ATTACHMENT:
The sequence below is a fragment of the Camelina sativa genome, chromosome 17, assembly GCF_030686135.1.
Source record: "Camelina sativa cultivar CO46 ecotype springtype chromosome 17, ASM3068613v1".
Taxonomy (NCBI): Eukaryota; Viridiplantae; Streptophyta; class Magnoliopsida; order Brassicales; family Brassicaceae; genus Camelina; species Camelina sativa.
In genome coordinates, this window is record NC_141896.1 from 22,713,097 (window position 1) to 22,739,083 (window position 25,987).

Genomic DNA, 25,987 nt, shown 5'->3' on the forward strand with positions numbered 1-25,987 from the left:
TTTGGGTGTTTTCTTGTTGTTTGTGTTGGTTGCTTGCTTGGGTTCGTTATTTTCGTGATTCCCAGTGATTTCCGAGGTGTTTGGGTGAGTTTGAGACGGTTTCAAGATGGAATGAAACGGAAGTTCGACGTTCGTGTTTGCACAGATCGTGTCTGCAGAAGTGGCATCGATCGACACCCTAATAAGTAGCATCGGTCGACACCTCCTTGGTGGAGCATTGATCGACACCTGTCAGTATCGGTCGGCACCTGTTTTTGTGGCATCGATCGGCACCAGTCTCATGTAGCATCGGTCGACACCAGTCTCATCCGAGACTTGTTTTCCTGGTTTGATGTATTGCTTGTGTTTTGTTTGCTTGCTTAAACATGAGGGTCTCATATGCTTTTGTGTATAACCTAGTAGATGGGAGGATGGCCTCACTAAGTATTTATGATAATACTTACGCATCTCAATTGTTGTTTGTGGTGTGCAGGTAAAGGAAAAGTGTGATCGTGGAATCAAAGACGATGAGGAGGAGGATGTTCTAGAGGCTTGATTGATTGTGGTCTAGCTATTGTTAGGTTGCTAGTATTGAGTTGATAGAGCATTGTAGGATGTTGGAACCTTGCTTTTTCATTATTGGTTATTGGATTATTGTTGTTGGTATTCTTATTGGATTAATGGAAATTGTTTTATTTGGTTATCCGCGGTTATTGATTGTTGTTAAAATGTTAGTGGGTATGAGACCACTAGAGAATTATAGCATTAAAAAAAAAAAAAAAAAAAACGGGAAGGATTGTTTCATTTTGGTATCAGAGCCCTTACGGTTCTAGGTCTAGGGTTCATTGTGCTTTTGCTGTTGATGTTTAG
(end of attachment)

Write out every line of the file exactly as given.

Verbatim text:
The sequence below is a fragment of the Camelina sativa genome, chromosome 17, assembly GCF_030686135.1.
Source record: "Camelina sativa cultivar CO46 ecotype springtype chromosome 17, ASM3068613v1".
Taxonomy (NCBI): Eukaryota; Viridiplantae; Streptophyta; class Magnoliopsida; order Brassicales; family Brassicaceae; genus Camelina; species Camelina sativa.
In genome coordinates, this window is record NC_141896.1 from 22,713,097 (window position 1) to 22,739,083 (window position 25,987).

Genomic DNA, 25,987 nt, shown 5'->3' on the forward strand with positions numbered 1-25,987 from the left:
TTTGGGTGTTTTCTTGTTGTTTGTGTTGGTTGCTTGCTTGGGTTCGTTATTTTCGTGATTCCCAGTGATTTCCGAGGTGTTTGGGTGAGTTTGAGACGGTTTCAAGATGGAATGAAACGGAAGTTCGACGTTCGTGTTTGCACAGATCGTGTCTGCAGAAGTGGCATCGATCGACACCCTAATAAGTAGCATCGGTCGACACCTCCTTGGTGGAGCATTGATCGACACCTGTCAGTATCGGTCGGCACCTGTTTTTGTGGCATCGATCGGCACCAGTCTCATGTAGCATCGGTCGACACCAGTCTCATCCGAGACTTGTTTTCCTGGTTTGATGTATTGCTTGTGTTTTGTTTGCTTGCTTAAACATGAGGGTCTCATATGCTTTTGTGTATAACCTAGTAGATGGGAGGATGGCCTCACTAAGTATTTATGATAATACTTACGCATCTCAATTGTTGTTTGTGGTGTGCAGGTAAAGGAAAAGTGTGATCGTGGAATCAAAGACGATGAGGAGGAGGATGTTCTAGAGGCTTGATTGATTGTGGTCTAGCTATTGTTAGGTTGCTAGTATTGAGTTGATAGAGCATTGTAGGATGTTGGAACCTTGCTTTTTCATTATTGGTTATTGGATTATTGTTGTTGGTATTCTTATTGGATTAATGGAAATTGTTTTATTTGGTTATCCGCGGTTATTGATTGTTGTTAAAATGTTAGTGGGTATGAGACCACTAGAGAATTATAGCATTAAAAAAAAAAAAAAAAAAAACGGGAAGGATTGTTTCATTTTGGTATCAGAGCCCTTACGGTTCTAGGTCTAGGGTTCATTGTGCTTTTGCTGTTGATGTTTAG